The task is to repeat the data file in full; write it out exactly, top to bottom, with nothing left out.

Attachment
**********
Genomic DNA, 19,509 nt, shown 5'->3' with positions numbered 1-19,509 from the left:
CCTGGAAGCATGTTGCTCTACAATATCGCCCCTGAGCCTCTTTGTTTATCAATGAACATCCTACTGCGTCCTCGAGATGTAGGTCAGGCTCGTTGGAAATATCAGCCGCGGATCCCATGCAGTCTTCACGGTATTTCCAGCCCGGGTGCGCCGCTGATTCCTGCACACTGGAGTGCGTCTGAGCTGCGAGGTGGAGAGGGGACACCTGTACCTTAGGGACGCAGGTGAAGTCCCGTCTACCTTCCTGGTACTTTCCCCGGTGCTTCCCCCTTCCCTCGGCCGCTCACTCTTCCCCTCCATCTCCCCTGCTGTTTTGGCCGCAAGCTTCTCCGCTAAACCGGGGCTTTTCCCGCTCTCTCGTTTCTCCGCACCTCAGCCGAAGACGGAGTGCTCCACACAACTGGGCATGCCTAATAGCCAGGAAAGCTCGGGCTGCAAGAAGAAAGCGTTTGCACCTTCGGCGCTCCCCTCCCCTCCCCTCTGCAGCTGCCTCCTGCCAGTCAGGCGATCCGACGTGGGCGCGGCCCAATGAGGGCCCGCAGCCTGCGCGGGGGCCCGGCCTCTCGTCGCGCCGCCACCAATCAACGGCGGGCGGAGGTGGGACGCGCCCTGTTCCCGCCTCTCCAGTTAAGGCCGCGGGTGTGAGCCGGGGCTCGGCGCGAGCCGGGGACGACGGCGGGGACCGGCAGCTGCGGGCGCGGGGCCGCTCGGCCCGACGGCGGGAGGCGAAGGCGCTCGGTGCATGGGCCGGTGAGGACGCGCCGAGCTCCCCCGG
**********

Genomic DNA, 19,509 nt, shown 5'->3' with positions numbered 1-19,509 from the left:
CCTGGAAGCATGTTGCTCTACAATATCGCCCCTGAGCCTCTTTGTTTATCAATGAACATCCTACTGCGTCCTCGAGATGTAGGTCAGGCTCGTTGGAAATATCAGCCGCGGATCCCATGCAGTCTTCACGGTATTTCCAGCCCGGGTGCGCCGCTGATTCCTGCACACTGGAGTGCGTCTGAGCTGCGAGGTGGAGAGGGGACACCTGTACCTTAGGGACGCAGGTGAAGTCCCGTCTACCTTCCTGGTACTTTCCCCGGTGCTTCCCCCTTCCCTCGGCCGCTCACTCTTCCCCTCCATCTCCCCTGCTGTTTTGGCCGCAAGCTTCTCCGCTAAACCGGGGCTTTTCCCGCTCTCTCGTTTCTCCGCACCTCAGCCGAAGACGGAGTGCTCCACACAACTGGGCATGCCTAATAGCCAGGAAAGCTCGGGCTGCAAGAAGAAAGCGTTTGCACCTTCGGCGCTCCCCTCCCCTCCCCTCTGCAGCTGCCTCCTGCCAGTCAGGCGATCCGACGTGGGCGCGGCCCAATGAGGGCCCGCAGCCTGCGCGGGGGCCCGGCCTCTCGTCGCGCCGCCACCAATCAACGGCGGGCGGAGGTGGGACGCGCCCTGTTCCCGCCTCTCCAGTTAAGGCCGCGGGTGTGAGCCGGGGCTCGGCGCGAGCCGGGGACGACGGCGGGGACCGGCAGCTGCGGGCGCGGGGCCGCTCGGCCCGACGGCGGGAGGCGAAGGCGCTCGGTGCATGGGCCGGTGAGGACGCGCCGAGCTCCCCCGG